Peer Effects and Entrepreneurship
Executive Summary — How do your coworkers affect your decision to become an entrepreneur? The vast majority of entrepreneurs launch their new ventures following a period of employment in established organizations. To date, factors such as the degree of bureaucracy that individuals have experienced have been shown to shape their likelihood to go into business for themselves. But socialization matters, too. Nanda and Sørensen show that the career experiences of coworkers shape both the information and the resources available to prospective entrepreneurs, as well as the value that individuals attach to entrepreneurial activity as a career choice. Key concepts include:
- Who your coworkers are, and what they have done in their careers, influence the likelihood that you will become an entrepreneur.
- Peers matter in 2 ways: by structuring coworkers' access to information and resources that help identify entrepreneurial opportunities, and by influencing coworkers' perceptions about entrepreneurship as a career choice.
- Company policies and practices related to hiring and retention may have indirect consequences for entrepreneurial activity.
- These findings have policy implications. For instance, policies that encourage long worker tenures will tend to lower rates of movement between firms, thereby indirectly reducing the supply of prospective entrepreneurs.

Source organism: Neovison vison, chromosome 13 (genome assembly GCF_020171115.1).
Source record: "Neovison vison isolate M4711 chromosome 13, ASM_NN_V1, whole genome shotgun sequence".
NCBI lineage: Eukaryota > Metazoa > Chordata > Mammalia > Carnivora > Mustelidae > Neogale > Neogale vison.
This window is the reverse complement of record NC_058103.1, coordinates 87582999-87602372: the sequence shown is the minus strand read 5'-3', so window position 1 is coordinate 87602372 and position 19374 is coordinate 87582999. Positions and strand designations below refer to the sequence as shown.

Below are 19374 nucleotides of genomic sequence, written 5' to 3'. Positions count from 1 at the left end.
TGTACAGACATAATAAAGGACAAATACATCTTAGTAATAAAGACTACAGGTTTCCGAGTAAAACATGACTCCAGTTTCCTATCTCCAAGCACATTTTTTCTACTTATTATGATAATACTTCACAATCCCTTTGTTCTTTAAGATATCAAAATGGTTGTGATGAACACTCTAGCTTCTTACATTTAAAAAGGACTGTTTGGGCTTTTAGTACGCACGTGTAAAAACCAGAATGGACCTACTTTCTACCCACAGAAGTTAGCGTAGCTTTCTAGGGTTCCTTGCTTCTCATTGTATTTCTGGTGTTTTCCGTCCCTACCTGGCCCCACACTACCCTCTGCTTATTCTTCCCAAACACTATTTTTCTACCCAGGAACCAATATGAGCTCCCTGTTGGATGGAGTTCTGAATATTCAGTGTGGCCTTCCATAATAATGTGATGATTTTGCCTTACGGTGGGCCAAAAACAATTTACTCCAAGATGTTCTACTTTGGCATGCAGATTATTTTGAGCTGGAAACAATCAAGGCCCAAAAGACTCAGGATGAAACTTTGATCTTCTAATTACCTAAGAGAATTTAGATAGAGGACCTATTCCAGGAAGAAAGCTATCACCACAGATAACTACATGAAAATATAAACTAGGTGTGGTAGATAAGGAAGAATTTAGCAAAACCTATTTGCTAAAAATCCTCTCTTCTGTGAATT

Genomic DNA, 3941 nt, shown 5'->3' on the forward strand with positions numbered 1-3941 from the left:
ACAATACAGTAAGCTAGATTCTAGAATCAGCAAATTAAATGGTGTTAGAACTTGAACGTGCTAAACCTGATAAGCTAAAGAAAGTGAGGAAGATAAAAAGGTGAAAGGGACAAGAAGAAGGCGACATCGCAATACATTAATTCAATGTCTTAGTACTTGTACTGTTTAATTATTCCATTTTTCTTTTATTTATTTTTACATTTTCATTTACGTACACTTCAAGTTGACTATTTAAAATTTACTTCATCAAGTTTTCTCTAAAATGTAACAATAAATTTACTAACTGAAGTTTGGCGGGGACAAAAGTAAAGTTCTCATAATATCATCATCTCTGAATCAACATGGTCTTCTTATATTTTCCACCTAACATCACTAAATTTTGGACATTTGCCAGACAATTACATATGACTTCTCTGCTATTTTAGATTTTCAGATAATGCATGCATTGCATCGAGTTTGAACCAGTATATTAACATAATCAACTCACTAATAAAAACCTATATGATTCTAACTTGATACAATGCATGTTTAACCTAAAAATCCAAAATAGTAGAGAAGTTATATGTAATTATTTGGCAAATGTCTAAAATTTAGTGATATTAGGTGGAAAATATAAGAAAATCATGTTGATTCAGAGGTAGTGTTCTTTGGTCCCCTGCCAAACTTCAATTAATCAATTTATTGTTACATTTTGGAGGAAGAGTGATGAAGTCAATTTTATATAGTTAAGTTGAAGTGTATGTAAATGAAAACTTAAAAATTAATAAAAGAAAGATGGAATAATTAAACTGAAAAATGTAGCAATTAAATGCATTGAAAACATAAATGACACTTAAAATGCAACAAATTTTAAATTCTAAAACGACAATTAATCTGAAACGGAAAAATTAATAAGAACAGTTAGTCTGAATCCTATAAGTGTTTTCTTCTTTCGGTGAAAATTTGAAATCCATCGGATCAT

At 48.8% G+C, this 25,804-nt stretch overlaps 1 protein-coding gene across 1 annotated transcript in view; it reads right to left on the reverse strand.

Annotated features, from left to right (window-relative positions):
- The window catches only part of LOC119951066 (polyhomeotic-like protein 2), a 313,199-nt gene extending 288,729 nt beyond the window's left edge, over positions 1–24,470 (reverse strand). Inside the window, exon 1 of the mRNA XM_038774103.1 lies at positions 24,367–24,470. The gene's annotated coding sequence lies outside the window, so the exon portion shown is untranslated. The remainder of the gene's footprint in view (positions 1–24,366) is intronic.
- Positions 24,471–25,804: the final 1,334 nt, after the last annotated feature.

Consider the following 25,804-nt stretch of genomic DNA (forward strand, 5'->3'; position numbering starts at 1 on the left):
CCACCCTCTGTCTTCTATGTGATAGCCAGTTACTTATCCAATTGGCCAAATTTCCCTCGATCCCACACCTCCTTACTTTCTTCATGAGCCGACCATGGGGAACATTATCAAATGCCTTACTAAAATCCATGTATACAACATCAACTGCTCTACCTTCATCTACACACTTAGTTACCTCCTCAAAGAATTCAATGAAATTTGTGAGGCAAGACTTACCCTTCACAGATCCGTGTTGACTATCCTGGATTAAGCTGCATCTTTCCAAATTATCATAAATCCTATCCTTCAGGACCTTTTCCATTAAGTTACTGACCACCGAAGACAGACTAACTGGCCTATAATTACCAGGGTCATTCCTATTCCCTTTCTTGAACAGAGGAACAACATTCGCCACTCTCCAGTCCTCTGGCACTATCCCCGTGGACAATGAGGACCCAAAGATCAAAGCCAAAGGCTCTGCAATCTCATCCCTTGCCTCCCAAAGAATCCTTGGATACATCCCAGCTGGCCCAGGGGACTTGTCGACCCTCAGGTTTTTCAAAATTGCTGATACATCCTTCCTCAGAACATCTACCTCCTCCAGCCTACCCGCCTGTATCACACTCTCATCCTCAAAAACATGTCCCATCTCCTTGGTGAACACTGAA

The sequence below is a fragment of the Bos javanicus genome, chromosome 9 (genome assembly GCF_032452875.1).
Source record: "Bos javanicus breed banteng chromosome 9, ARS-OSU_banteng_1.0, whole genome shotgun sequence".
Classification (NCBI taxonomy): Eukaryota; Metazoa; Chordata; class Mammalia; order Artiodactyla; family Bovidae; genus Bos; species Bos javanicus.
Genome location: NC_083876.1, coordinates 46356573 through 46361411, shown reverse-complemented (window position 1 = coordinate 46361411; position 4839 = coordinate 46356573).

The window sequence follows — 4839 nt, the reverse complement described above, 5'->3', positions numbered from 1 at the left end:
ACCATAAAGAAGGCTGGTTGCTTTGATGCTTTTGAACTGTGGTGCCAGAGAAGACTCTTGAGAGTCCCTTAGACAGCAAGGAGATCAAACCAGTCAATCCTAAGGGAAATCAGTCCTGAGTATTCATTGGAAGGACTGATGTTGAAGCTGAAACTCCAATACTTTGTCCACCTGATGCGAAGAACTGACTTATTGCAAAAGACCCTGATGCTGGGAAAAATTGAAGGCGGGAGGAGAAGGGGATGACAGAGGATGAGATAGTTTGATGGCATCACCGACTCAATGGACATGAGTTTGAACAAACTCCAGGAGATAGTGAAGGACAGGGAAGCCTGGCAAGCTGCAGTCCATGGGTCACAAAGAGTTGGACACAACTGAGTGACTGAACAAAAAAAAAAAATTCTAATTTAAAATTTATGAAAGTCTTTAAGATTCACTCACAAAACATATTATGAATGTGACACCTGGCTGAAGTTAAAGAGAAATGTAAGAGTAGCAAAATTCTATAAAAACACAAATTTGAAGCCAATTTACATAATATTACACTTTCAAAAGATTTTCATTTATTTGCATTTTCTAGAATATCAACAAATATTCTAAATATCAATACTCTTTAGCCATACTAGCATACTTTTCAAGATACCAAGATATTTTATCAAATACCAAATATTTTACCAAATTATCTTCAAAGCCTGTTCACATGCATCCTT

We examine whether the likelihood of entrepreneurial activity depends on the prior career experiences of an individual's co-workers. We argue that peers may increase an individual's likelihood of becoming an entrepreneur through two channels: by increasing the likelihood that an individual will perceive entrepreneurial opportunities, and by increasing his or her willingness to pursue those opportunities. Our analysis uses a unique panel dataset that allows us to track the career histories of individuals across firms. We find that an individual is more likely to become an entrepreneur if his or her co-workers have been entrepreneurs before, or if the co-workers' careers involved frequent movement between firms. Peer influences appear to be substitutes for direct experience: the effects are strongest for those without exposure to entrepreneurship in their family of origin, and for those who have engaged in little inter-firm mobility themselves. These effects are robust to attempts to address concerns about unobserved heterogeneity bias.